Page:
But many birds of prey can also pose a threat: buzzards, eagle owls, tawny owls and also the goshawk hunt the squirrel. Domestic cats, foxes and wildcats also chase the rodent when it comes near them.

Relatives as enemies: gray squirrels

A danger threatens the squirrel from a close relative – the gray squirrel. This squirrel, introduced to Europe from America, endangers the European squirrel because it spreads in its habitat such as the deciduous and mixed forests. It is also a host for the so-called squirrel smallpox, from which it cannot get sick itself, but the squirrel can. So far, however, the gray squirrel has only settled in Italy and Great Britain.

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Avoidance of danger: quick escape

Birds in particular often have difficulties catching the squirrel because it is very agile. The squirrel’s tactic in escaping is to run up a tree trunk in circular motions – this can often shake off the pursuers. It can also fall to the ground from great heights without causing serious injuries.

Penguins spend most of their lives in water, where they are exposed to increasing levels of noise. But how they hear is largely unexplored. German and Danish researchers want to change that. To do this, penguins are trained.

The little young man with the yellow cable tie on the right wing pretends to be a model pupil: the Humboldt penguin touches a colored board with its beak for about four seconds. As a reward, after a click there is a sprat from the hand of animal keeper Anne May. In the penguin enclosure of the Stralsund Ozeaneum four young animals, shielded from the rest of the population, have been learning to react gradually to given stimuli for about four weeks.

The German Marine Museum in Stralsund does not want to impress the visitors with the trained animals. The tests have a scientific purpose: marine biologists from Germany and Denmark want to study the hearing ability of penguins. The animals should indicate later when they have heard a sound signal emitted on land or in the water.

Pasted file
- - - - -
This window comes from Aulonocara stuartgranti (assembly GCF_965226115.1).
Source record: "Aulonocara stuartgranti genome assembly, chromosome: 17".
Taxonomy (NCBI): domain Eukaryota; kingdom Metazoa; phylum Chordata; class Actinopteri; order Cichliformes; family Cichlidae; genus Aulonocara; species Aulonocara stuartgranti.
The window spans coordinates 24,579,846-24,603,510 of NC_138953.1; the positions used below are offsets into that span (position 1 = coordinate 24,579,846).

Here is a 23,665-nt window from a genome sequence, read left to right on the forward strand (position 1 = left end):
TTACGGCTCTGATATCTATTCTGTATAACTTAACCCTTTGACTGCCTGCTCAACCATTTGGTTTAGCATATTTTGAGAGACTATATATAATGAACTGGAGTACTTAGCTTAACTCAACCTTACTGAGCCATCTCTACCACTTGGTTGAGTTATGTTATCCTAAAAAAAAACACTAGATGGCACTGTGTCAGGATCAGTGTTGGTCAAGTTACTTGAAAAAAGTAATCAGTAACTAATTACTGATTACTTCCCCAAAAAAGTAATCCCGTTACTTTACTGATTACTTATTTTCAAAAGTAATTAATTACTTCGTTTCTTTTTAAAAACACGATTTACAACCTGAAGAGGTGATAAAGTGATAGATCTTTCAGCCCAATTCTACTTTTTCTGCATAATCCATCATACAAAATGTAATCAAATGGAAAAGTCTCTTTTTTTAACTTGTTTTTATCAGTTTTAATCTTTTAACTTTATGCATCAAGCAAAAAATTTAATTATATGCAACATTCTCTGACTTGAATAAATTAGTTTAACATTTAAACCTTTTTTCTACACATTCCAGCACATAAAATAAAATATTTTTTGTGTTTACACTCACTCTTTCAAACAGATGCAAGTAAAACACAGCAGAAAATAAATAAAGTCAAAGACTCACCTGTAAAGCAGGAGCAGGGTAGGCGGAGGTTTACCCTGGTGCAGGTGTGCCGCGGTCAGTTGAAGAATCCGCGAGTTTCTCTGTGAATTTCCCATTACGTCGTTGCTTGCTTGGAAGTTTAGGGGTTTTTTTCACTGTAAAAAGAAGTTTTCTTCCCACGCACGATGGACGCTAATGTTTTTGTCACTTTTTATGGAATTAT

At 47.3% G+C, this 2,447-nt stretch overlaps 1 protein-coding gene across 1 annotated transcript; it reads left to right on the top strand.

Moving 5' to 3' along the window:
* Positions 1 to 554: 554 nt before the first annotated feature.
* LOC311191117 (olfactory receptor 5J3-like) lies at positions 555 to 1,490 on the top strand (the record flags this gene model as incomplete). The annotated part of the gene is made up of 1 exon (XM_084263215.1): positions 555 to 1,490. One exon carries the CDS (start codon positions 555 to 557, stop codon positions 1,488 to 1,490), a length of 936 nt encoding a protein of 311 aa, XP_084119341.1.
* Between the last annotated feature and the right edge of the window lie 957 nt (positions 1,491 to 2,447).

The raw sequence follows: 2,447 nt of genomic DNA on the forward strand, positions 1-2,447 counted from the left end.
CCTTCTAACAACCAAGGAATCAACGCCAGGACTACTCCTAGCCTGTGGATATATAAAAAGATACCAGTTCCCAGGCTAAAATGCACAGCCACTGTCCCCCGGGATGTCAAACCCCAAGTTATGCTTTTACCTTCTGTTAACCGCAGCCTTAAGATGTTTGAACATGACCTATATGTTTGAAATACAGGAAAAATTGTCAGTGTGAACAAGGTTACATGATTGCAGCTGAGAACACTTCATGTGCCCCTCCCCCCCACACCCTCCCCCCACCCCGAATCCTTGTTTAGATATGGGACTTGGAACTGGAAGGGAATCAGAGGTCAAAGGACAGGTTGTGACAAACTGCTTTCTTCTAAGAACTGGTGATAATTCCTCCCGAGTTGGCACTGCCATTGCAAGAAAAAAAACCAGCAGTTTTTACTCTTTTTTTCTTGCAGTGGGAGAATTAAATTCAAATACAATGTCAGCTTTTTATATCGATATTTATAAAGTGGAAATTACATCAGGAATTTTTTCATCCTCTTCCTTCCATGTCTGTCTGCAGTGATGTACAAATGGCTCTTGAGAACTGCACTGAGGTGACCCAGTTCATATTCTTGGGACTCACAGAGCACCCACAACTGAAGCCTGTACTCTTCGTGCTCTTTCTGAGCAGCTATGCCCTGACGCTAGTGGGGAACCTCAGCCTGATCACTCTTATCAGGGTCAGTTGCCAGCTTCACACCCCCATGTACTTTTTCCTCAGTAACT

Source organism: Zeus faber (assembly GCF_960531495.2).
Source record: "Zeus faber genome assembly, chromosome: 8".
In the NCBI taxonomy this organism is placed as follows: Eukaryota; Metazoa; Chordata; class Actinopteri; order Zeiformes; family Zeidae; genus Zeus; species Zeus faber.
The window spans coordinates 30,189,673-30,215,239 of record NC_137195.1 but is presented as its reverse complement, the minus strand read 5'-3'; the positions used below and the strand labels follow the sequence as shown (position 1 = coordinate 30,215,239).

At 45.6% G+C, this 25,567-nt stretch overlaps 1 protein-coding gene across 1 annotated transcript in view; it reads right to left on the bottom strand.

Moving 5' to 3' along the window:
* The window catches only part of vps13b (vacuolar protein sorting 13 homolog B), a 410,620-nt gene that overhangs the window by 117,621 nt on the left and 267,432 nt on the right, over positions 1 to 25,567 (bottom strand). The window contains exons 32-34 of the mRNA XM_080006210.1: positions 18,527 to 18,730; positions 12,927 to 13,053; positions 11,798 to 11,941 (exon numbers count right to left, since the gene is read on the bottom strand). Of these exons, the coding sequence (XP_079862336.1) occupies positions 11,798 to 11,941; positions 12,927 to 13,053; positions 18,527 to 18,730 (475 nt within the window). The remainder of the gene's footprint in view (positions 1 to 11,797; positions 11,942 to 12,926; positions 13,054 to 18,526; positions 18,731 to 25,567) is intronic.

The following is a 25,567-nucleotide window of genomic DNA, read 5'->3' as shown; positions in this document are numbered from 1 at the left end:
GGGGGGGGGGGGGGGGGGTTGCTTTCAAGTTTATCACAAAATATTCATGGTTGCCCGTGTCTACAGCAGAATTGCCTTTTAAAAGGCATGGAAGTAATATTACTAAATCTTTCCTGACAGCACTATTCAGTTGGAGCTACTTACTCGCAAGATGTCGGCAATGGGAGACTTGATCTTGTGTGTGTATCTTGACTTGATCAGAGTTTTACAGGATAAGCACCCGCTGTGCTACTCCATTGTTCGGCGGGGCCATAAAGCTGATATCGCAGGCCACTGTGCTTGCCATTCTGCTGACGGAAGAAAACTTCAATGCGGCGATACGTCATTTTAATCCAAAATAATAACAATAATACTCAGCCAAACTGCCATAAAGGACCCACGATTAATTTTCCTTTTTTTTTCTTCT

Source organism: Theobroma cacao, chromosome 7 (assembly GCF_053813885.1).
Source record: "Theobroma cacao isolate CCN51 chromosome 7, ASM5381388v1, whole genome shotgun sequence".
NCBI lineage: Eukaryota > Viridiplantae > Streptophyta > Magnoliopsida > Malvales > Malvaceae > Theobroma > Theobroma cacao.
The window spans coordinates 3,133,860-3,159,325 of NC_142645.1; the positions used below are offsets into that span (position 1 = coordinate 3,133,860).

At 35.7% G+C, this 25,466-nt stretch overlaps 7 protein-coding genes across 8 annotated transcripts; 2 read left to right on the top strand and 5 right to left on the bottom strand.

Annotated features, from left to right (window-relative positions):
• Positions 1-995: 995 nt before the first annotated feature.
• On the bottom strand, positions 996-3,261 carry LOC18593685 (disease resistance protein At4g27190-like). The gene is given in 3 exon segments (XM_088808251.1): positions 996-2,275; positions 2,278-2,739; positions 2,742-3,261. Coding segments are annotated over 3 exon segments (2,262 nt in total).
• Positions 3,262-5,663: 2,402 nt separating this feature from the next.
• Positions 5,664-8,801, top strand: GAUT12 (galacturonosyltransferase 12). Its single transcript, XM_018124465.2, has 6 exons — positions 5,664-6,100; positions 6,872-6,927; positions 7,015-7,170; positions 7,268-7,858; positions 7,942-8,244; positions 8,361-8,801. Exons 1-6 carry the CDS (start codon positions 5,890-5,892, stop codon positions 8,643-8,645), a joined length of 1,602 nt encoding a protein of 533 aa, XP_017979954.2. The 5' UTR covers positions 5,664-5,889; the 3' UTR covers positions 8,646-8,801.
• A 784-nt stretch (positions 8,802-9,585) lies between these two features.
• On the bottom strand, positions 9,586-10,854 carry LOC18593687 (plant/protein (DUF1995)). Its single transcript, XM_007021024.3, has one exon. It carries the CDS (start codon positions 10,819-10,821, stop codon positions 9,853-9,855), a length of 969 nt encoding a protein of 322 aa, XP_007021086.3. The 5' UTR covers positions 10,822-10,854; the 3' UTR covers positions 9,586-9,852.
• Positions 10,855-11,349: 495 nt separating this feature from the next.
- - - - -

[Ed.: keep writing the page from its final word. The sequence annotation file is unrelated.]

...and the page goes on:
Man-made noise affects wildlife

Due to the increasing economic use of the oceans, man-made underwater noise has increased enormously in recent decades: Ship propellers generate a permanent humming sound. Anchors for drilling rigs and wind turbines are driven into the seabed. Mineral resources are mined at the bottom of the oceans. "The problem of noise has a similarly high priority for the animals in the oceans as the problem of garbage, but is by far not as well known to the public" says the director of the German Maritime Museum, Harald Benke.

So far, it is not only unknown whether the underwater noise has an effect on the hearing ability of the penguins and whether it irritates the animals on their migrations through the oceans. The researchers only have a rudimentary knowledge of the frequency range and volume in which these birds hear. With the exception of a New Zealand study from 1969 on the hearing ability of African penguins on land, there have so far been hardly any scientific studies on the subject, says the head of the research project, Stralsund marine biologist Michael Dähne. "In order to make a future forecast of the effects of underwater noise on penguins, basic data is first required" he justifies the investigations that have now started.

Training: A zookeeper trains with a penguin in the Ozeaneum. The Humboldt penguin touches a colored board with its beak for about four seconds and receives a click and a fish as a reward. (Source: Stefan Sauer / dpa)

Acoustic perception on land and water is different

In the three-year research project, the researchers want to create audiograms for different penguin species. To do this, the animals do not go to a listening laboratory, but are later exposed to different tones and signals in sound chambers on land and under water. In addition to the Marine Museum, the University of Odense, the Marine Science Center of the University of Rostock and the Berlin Museum of Natural History are involved in the project.

"Like all birds, penguins do not have an outer ear and, compared to mammals, birds do not have three ossicles, but only one" makes Dähne clear. Sound waves also propagate in air and water at different speeds. It can therefore be assumed that penguins perceive acoustic stimuli differently on land and in water. The experiments should show how.

For the research project, gentoo penguins, rockhopper penguins or king penguins in Odense, Denmark, are trained for hearing tests in parallel to the Humboldt penguins in Stralsund. As Dähne says, there is hardly any experience with this so far.

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"The learning curve for the Humboldt penguins is steep" says animal keeper Anne May about her protégés, who sneak around their legs without hesitation and curiously stretch their necks. May does not yet want to judge whether the animals are intelligent. "One should not confuse a lack of shyness with intelligence."

Sources used: dpa

The man and the whale: A diver photographs a southern right whale off New Zealand. (Photo: Brian Skerry / Wildlife Photographer of the Year 2008) At a depth of 22 meters off the coast of the Auckland Islands, a 70-ton southern right whale meets two divers.